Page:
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Ragasthan music festival: a mixed bag of music

Ragasthan music festival at Jaisalmer promised more than it could deliver; barring some exceptional stage acts, the camp-out event in the dunes could’ve done with better management.

music Updated: Nov 24, 2012 14:19 IST
Nirmika Singh
Ragasthan music festival

The prospect of travelling in a ‘caravan’ from Mumbai to Jaisalmer with artistes and festival goers on board, stopping along the way for an informal gig, before finally hitting the sand dunes for a three-day camp-out festival was thrilling to say the least. Ragasthan, conceptualised as a unique multi-arts festival in the middle of Thar Desert, was an adventure like no other.

The hits
The spectacular venue at Kanoi dunes came to life just before sunset and served as a fitting offbeat venue for the fest. Some of the acts — Blakc, Half Step Down, Reggae Rajahs, Chalo Africa and Rajasthan Roots — were value for your money. The setting for an electronic music stage, tucked in a trough between two dunes was breathtaking. If not in the mood to dance, one could just sprawl on the undulating dunes and watch the acts. Camping among like-minded festival junkies, star-gazing, catching film screenings and jamming around bonfires were other little joys that the fest provided.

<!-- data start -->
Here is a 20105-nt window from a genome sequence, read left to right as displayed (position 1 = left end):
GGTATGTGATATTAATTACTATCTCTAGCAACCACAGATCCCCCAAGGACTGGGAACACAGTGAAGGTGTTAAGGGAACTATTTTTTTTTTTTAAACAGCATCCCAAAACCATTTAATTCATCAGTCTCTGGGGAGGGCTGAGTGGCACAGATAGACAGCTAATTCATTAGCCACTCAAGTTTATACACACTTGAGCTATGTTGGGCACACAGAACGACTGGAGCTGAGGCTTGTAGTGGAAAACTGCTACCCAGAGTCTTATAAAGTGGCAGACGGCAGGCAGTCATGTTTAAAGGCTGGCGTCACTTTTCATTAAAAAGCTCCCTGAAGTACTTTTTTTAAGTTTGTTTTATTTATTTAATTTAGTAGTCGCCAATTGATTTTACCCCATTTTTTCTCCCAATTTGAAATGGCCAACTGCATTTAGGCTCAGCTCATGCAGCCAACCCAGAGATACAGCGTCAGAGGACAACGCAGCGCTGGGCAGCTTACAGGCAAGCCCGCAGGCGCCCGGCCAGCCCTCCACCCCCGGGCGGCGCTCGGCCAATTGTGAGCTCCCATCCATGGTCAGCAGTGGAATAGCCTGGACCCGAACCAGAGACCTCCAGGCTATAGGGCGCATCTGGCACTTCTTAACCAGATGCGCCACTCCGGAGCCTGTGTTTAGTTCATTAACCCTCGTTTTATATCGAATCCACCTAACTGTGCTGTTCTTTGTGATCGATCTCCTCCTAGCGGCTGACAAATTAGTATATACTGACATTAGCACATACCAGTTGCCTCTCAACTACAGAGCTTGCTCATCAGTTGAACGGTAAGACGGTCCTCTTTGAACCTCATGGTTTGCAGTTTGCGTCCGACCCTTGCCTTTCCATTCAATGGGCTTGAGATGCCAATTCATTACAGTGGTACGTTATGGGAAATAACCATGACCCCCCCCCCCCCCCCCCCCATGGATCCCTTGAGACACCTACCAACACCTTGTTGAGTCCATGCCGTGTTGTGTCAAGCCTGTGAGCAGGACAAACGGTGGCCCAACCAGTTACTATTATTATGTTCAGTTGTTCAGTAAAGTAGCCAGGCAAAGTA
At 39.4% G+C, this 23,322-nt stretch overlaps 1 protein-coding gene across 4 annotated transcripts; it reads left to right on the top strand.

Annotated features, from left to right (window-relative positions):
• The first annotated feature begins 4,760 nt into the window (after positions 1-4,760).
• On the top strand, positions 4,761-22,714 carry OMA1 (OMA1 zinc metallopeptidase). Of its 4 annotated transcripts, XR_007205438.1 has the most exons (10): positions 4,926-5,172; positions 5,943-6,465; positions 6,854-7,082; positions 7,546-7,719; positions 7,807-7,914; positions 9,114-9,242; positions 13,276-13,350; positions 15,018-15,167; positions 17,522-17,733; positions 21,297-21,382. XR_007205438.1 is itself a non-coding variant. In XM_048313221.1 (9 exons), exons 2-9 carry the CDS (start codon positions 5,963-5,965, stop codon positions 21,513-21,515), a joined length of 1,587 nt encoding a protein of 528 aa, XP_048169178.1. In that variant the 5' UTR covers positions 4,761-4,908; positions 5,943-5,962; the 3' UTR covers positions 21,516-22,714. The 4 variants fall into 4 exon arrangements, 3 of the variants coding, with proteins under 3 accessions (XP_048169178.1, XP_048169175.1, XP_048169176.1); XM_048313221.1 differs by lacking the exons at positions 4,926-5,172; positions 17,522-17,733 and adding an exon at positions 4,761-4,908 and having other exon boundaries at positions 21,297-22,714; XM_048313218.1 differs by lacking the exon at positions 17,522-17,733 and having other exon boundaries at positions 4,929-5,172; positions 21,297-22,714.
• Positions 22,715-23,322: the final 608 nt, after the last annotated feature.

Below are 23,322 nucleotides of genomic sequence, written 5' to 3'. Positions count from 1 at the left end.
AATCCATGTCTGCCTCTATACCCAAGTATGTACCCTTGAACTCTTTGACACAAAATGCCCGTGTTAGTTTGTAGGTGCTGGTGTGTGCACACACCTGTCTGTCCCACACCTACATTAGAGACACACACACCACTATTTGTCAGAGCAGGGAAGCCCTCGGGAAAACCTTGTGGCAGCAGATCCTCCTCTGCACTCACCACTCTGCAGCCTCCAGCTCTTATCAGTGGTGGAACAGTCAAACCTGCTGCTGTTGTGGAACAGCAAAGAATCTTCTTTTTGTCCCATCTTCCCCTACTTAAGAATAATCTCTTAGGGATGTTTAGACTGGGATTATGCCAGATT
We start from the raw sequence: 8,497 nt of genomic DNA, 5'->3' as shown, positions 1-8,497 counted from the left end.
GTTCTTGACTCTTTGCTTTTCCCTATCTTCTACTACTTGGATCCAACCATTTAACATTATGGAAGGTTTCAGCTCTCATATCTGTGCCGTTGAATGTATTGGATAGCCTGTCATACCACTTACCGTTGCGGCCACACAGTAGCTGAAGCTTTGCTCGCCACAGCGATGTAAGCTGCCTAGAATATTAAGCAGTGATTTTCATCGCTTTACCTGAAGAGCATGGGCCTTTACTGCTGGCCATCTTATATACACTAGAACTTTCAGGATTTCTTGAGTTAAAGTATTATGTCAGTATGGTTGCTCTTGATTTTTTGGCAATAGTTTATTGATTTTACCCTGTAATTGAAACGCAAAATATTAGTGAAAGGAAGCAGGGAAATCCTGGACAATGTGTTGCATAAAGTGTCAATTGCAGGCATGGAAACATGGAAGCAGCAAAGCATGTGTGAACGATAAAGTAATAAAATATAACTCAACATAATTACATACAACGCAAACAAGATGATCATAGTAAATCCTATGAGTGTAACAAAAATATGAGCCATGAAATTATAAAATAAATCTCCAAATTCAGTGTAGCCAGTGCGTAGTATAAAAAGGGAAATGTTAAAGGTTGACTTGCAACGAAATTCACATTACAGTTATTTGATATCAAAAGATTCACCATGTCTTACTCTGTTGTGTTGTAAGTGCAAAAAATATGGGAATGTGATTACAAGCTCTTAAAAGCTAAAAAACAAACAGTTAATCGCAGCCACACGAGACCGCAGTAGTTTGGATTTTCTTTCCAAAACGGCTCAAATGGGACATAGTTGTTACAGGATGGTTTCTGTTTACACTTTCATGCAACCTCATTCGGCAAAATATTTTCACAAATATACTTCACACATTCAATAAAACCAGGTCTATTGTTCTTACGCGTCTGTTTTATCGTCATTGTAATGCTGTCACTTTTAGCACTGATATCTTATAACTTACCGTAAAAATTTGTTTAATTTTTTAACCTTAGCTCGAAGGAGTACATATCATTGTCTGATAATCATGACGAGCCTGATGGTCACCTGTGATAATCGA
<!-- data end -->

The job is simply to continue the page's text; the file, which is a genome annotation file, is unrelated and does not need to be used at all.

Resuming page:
The misses
The lack of any sort of festival schedule brochure or a map on the first day of the fest, made the whole affair seem like one big surprise act. All too often, one would traverse the strenuous distance from stage one to stage two only to realise that the band was still soundchecking and would take another 20 minutes to start. By then, one would be too tired to go back all the way or even attempt locating stage three.

The seemingly endless
distance between the stages, art and film tents made it almost impossible to hop from here to there, to catch all the action. When the schedule booklet did arrive on day two, it didn’t mention exact time slots for acts, but a loose four to six hour time bracket, within which a certain number of activities were slotted. The least that the organisers could’ve done was to have an announcement at each stage about the upcoming acts at other places as well. Also, expecting artistes to perform around noon in the scorching desert heat and expecting crowds to turn up, was a huge programming blunder.

The festival could’ve done with a few more food counters (there weren’t more than four in the entire space). The shuttle service between the venue and the city was sporadic, as opposed to the promised frequency at ‘regular intervals.’

These shortcomings could either be seen as teething troubles or as a part of a larger management problem. But if cultivated and nourished well, this niche festival could easily become one of the biggest affairs to watch out for in the years to come.

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